T&T ready and able to provide world class data hosting services

TSTT's top rated data centre leads the way

Port-of-Spain, Trinidad – February 9, 2019

Microsoft’s Darren Mohammed contributes to the discussion on Data hosting at the 2020 Trinidad and Tobago Internet Governance Forum. Mohammed is flanked by Air Link’s Keenan Singh (left) and TSTT’s Ian Galt (immediate right) and TTMAG Director, George Gobin

Trinidad and Tobago’s data hosting capabilities are on par with its international counterparts.

This was the general sentiment conveyed by a team of experts at the fourth annual Trinidad and Tobago Internet Governance Forum (TTIGF), hosted by the Trinidad and Tobago Multistakeholder Advisory Group (TTMAG). The Forum, themed, ‘The Internet and You: Ensuring the Internet’s Future’ took place recently at Naparima College, San Fernando.

Communications Solutions Provider and owner of the region’s most certified data centre, TSTT, participated in a Panel Discussion entitled ‘Data Hosting: Locally or Internationally?’ The session, which was moderated by TTMAG Director George Gobin, featured:

– Ian Galt, General Manager Enterprise Services, TSTT

– Darren Mohammed, Corporate Business Manager for the Caribbean and Country Representative, Microsoft Trinidad and

– Keenan Singh, CEO, Air Link Networks

The discussion ranged far and wide touching on a variety of matters from the Government’s role in IT and data centre development, to the absence of a national cloud policy and its impact, the elements needed to foster Research and Development in new and emerging ICT technologies and the benefits and disadvantages associated with engaging either a local or foreign data centre provider.

Both TSTT’s Ian Galt and Air Link’s Keenan Singh agreed that Trinidad and Tobago had the talent to establish and operate local data centres and to innovate. Galt pointed to TSTT’s own internationally certified data centre (TIA-942-B and SOC II) and its award winning e-tender platform, developed and operated by talented Trinbagonians.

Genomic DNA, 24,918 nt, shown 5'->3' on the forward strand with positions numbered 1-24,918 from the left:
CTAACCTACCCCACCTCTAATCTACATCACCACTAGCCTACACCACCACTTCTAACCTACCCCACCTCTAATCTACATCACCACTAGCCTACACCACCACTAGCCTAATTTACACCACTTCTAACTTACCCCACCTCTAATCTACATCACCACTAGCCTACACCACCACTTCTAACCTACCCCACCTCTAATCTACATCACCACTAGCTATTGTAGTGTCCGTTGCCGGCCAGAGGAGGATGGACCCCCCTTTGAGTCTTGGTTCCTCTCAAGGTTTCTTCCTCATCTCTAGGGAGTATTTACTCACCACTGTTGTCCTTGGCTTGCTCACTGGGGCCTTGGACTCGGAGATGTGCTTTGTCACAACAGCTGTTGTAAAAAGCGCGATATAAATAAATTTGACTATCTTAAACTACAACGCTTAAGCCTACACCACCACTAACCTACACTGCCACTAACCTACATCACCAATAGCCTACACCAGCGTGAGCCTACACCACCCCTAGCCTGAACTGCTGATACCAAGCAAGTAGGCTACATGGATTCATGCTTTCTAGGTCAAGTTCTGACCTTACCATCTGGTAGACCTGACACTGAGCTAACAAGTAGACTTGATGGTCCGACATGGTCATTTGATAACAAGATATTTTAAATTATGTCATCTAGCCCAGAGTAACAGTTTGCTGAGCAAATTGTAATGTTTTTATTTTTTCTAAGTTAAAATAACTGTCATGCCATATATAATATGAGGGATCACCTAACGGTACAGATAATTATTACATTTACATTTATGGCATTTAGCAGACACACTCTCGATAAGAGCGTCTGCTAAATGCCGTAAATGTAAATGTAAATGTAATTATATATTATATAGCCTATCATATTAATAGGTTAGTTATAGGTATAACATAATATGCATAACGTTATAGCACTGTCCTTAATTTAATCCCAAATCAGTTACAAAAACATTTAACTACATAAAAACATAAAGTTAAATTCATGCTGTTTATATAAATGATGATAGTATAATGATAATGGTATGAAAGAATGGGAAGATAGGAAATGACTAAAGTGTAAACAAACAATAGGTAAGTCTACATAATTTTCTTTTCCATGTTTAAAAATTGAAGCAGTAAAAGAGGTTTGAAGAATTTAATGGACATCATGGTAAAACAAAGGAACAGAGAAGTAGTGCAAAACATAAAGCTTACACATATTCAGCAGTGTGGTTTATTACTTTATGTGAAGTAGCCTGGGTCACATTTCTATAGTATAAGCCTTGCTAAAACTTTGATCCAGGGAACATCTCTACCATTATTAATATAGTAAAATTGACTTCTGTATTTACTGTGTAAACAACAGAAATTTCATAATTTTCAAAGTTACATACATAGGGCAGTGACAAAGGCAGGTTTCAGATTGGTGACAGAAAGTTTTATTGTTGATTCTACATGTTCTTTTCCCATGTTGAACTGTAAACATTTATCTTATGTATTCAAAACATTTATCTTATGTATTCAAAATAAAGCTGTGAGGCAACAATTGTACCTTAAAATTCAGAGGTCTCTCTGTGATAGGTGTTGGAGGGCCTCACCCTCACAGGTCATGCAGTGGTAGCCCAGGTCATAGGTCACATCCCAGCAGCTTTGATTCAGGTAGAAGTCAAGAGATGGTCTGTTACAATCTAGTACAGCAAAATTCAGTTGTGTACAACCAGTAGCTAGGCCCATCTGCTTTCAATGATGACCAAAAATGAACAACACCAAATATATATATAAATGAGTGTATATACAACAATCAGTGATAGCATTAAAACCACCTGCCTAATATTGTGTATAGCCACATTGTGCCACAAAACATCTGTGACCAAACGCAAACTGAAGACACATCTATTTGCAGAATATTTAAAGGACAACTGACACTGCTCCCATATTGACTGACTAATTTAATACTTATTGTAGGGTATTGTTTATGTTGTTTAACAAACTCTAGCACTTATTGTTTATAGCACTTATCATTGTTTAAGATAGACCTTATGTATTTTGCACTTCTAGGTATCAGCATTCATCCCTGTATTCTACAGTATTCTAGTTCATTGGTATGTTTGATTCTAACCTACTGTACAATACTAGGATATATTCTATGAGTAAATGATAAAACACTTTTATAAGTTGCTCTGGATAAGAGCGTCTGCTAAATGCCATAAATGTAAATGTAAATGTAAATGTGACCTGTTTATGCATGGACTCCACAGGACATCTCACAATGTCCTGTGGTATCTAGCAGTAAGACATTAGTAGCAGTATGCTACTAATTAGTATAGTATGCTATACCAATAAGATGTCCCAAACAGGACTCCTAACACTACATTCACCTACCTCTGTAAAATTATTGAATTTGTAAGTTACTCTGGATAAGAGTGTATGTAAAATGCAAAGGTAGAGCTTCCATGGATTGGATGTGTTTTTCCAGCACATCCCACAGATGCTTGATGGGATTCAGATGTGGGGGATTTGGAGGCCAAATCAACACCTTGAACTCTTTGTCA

“We are proud that, in the last year, we have won business away from international providers,” said Galt. He further noted that TSTT’s data centre was designed specifically to serve the local, regional and international corporate markets. Adding that it wasn’t just about the infrastructure, but the process, the people and the continuous reinvestment, he revealed: “We’ve just gone through the process to renew our certification which will run us to 2022.”

An emphatic Singh noted that data hosting and related IT services could be bigger than oil for T&T, “the next big thing.” We just need to engage our bright young minds and provide them opportunities so they have a reason to stay in Trinidad and Tobago, he explained.

Microsoft’s Mohammed contributed to the discussion by adding, “We are living at the best time for humankind to innovate…The sky is the limit. Anything a Trinbagonian national dreams of can be implemented because he has technology at his fingertips. The challenge is how we foster that innovation as a country and as parents.”

All the panelists agreed that a key advantage of local over foreign data centres was the ability for the local business to pay in TT dollars rather than foreign currency. Other benefits of hosting locally included support of the local industry which had invested in facilities, overall lower costs because of lower communications costs, and value added services.

In addition, there is a great deal of data that, legally, cannot be stored or transmitted outside of the country such as data classified as top secret and criminal records, Mohammed pointed out. “There is no right answer to data residency. It depends on the data itself and which data could be put in the public cloud and which data should not be there.”

Both Galt and Mohammed said that despite the lack of a national cloud policy, both their companies had provided input into the policy, knew what would be expected, and were already operating their data centres as if the policy was already law. In fact, both data centres wish to operate according to the European Union’s General Data Protection Regulation (GDPR) requirements, which is considered the gold standard for privacy, security and compliance issues.

“We are ready for it,” Galt said confidently.

Industry expert, Albert Daniels, provides valuable input to the discussion

George Gobin, Director of Trinidad and Tobago Multistakeholder Advisory Group, introduces the panel prior to the data hosting discussion

Request a Demo